Art through the eyes of challenged youth

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Updated 16 November 2012
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Art through the eyes of challenged youth

RIYADH: An art exhibition titled “Hidden Voices: Art Through the Eyes of Challenged Youth” opened in the lobby of the Faisaliah Tower in Riyadh on Saturday.
The Deutsche Bank, through its Middle East Foundation, sponsored the show, in aid of the Intellectual Education Institute for Girls in East Riyadh.
The artwork was created by children and youth with intellectual, physical, communication and behavioral challenges. Many of the artists and their families joined clients and staff of Deutsch Bank at the glamorous opening ceremony.
Jamal Alkishi, chief executive officer of Deutsche Securities Saudi Arabia, said each year the Middle East Foundation funds a number of worthy causes from education and arts to sustainability and volunteering. This year the foundation partnered with the institute to sponsor the two-week art show, which runs to Nov. 23.
Dina Fatani, an art teacher at the institute worked with her grade 10 and 11 students to create the artwork on display.
“The inspiration behind the show was to introduce our students to renowned artists, who have painted bold and memorable pieces of art and allow them to display their artistic ability by re-imagining these pieces in their own style,” Fatani said.
Their interpretation of the work of Picasso, Van Gogh, Kandinsky and Klimt was reflected through each student’s individual and unique perspective.
The artwork will be auctioned at the end of the show and the money raised will benefit the institution.
The bank’s Middle East Foundation donated a Tobii C12 communication device to the institution. The device enables individuals, who are unable to speak or have difficulty speaking, to communicate digitally by eye gaze or by touch.
Fatani thanked the bank’s Middle East Foundation for the donation and “for providing these girls with the opportunity to display their artistic abilities in their own style. In addition, having the Tobii C12 device would improve the life of these girls by enhancing their communication skills and allowing them to be participate more in their community.”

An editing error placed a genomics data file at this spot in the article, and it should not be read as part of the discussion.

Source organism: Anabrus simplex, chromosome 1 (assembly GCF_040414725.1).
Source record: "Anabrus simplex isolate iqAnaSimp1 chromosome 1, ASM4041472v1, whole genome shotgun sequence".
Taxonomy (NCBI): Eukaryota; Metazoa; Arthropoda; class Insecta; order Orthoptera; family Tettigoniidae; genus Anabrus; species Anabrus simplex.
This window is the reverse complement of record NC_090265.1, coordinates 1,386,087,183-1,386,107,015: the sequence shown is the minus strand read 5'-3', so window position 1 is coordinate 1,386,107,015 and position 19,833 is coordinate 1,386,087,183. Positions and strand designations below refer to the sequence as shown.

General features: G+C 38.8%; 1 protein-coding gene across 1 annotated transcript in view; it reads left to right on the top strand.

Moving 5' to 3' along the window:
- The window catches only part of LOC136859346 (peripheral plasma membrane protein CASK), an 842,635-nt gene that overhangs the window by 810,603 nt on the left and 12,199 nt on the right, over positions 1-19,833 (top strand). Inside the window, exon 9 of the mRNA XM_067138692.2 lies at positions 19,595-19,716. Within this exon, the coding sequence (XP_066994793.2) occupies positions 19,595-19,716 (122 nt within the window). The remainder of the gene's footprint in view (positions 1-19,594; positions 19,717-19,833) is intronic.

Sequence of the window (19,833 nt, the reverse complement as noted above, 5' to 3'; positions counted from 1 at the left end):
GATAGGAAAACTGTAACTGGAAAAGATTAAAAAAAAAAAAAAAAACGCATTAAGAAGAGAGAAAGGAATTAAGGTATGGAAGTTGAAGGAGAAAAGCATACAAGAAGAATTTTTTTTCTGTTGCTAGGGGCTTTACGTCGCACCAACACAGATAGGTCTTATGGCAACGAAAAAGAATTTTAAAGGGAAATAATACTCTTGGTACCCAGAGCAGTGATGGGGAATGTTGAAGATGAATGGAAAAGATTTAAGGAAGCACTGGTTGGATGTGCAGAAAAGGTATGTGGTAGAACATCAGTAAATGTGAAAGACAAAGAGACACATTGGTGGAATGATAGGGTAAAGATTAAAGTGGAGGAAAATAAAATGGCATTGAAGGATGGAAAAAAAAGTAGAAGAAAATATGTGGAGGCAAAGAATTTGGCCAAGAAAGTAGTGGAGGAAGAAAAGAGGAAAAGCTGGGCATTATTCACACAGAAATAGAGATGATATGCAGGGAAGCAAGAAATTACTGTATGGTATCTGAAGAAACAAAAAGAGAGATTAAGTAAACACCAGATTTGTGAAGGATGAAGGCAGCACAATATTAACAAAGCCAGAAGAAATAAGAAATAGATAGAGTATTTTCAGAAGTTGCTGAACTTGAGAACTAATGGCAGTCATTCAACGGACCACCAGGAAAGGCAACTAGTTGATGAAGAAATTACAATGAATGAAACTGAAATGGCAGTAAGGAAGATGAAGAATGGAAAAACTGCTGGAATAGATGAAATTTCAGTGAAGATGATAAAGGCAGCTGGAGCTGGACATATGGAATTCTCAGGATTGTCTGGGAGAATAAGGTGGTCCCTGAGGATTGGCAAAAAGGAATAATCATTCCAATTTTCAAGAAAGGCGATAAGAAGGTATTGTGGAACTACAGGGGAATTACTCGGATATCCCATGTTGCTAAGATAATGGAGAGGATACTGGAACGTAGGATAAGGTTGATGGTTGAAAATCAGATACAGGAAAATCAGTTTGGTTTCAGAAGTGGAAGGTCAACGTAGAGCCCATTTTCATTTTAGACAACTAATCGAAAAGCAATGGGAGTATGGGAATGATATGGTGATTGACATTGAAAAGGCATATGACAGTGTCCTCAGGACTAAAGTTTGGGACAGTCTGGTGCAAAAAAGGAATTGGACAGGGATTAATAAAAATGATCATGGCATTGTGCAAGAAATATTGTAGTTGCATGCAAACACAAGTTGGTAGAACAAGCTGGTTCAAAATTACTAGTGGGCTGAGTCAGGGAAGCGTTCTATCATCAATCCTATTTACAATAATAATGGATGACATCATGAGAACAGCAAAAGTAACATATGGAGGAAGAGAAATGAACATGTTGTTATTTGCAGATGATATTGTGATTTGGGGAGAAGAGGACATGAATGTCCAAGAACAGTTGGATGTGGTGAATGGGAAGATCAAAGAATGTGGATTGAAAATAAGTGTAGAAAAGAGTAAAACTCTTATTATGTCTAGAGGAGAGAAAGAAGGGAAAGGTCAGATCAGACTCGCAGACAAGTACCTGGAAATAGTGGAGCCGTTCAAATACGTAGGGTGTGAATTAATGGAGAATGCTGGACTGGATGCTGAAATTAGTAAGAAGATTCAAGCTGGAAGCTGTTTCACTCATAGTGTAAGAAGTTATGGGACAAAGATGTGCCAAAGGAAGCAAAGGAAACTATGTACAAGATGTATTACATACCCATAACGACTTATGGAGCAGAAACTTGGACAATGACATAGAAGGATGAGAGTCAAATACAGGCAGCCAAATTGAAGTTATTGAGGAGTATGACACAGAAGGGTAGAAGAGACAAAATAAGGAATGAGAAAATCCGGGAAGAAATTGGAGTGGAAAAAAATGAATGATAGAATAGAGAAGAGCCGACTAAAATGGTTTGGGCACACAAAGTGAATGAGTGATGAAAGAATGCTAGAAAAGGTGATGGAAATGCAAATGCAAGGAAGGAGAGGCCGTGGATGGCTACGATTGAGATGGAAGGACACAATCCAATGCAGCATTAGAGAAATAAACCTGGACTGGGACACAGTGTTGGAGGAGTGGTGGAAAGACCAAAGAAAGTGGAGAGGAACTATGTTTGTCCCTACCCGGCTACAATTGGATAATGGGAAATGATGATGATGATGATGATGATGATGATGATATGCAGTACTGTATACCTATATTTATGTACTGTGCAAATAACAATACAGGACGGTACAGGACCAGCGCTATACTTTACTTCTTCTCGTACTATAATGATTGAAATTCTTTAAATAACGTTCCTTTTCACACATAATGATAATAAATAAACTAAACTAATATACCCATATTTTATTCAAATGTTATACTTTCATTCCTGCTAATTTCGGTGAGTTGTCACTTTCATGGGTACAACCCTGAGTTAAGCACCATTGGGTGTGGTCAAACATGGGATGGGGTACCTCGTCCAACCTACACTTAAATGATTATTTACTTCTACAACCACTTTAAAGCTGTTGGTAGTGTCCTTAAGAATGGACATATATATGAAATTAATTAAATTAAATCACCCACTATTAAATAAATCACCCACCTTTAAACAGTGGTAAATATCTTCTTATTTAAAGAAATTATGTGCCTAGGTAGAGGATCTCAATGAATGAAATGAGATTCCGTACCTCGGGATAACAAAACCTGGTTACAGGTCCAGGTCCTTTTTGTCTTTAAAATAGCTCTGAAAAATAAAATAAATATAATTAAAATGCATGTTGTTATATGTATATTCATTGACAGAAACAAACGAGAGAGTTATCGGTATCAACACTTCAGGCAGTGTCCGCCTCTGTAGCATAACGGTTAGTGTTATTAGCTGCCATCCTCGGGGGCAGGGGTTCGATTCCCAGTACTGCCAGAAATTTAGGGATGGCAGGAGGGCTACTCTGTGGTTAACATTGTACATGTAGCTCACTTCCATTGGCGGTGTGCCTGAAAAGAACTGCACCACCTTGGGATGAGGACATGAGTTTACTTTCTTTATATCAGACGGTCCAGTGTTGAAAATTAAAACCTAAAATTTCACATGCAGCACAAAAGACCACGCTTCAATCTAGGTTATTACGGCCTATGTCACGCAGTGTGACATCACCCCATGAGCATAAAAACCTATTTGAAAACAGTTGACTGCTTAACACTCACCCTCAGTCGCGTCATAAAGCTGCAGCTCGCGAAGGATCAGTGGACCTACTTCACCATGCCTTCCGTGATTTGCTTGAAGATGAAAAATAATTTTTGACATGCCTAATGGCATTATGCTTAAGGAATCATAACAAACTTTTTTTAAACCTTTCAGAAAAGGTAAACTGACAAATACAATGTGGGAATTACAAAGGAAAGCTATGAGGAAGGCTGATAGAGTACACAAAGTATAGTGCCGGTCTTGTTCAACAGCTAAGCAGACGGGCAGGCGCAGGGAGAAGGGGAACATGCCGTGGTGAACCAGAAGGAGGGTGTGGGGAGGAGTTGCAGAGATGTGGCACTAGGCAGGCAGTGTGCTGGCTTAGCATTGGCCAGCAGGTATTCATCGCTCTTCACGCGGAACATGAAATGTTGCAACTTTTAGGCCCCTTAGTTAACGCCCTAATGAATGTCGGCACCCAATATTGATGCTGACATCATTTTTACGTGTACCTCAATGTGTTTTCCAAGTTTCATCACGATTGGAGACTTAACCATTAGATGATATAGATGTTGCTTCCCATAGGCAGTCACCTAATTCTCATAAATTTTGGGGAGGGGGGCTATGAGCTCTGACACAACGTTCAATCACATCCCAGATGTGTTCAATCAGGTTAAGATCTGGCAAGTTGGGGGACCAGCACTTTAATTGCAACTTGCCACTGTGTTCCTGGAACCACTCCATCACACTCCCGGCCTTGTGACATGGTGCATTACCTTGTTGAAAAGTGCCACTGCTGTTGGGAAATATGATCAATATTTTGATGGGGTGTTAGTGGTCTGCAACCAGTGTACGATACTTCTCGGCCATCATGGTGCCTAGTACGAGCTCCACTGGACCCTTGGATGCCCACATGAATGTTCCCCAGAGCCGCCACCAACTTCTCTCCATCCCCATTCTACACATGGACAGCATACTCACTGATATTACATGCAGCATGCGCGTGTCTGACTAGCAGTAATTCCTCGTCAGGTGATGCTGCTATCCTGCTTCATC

Michael Lerner, head of communications for the Middle East and North Africa, said: “It gives us great pleasure to be part of this wonderful cooperation. With the growing importance of Saudi Arabia for our business in the MENA region, it was one of the Foundation’s core desires to give back to the Saudi Arabian community.”
Founded in 1971, the Intellectual Education Institute in East Riyadh provides education and health services to children and youth with physical, developmental, and behavioral disorders such as autism, Down syndrome and cerebral palsy.


Grandma Stories: Saudi storyteller teaches values and critical thinking by letting children speak up

Updated 22 April 2018
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Grandma Stories: Saudi storyteller teaches values and critical thinking by letting children speak up

DHAHRAN: You can see children forming a gigantic circle and listening carefully when story time starts. Ghadeer Yamani, the founder of Grandma Stories, found her passion for spreading the love of reading among children and delivering values through her storytelling sessions.
The Grandma Stories initiative started six years ago when Yamani returned home after spending years abroad owing to her husband’s work. Yamani has read stories in both Arabic and English for more than 6,000 children of 15 nationalities all over the Kingdom and the Gulf region, including the UAE and Bahrain.
“The idea of Grandma Stories was not an epiphany; it came to me after I saw how reading was a huge part of children’s life abroad. I used to see children reading in libraries, in bus stops, in hospitals — everywhere. I wanted to help spread reading culture in my society.
“I wanted children back home to love reading! And with the support of my husband and family, I think I was able to do this,” Yamani told Arab News.
With the prevalence of national reading competitions, school contests and reading clubs, awareness among families and society members is growing. “The interaction and excitement of families and children are amazing when it comes to story time,” said Yamani.
About the title of her initiative, she said: “When I was a child I used to visit my father’s grandmother in Madinah who had a phenomenal way of telling stories and riddles. I still remember how the entire family would get around her as she started telling her tales, and in an atmosphere filled with love and contentment.
“No one ever wanted her stories to finish and nothing could ever distract us while listening to her. That is exactly how I want children to feel in Grandma Stories story time.”
Storytelling is not only a fun way to ignite imaginations; it also improves children’s verbal and critical thinking abilities. Yamani allows children to criticize the stories by pointing out the strengths and weaknesses of each one. The advancement in such skills is what inspires Yamani and keeps her going.
“The fondest moments throughout my years in storytelling have been when mothers come and tell me how their children used to be shy and reluctant but have started to become fluent and can express themselves well, and that Grandma Stories is the reason for this great progress.”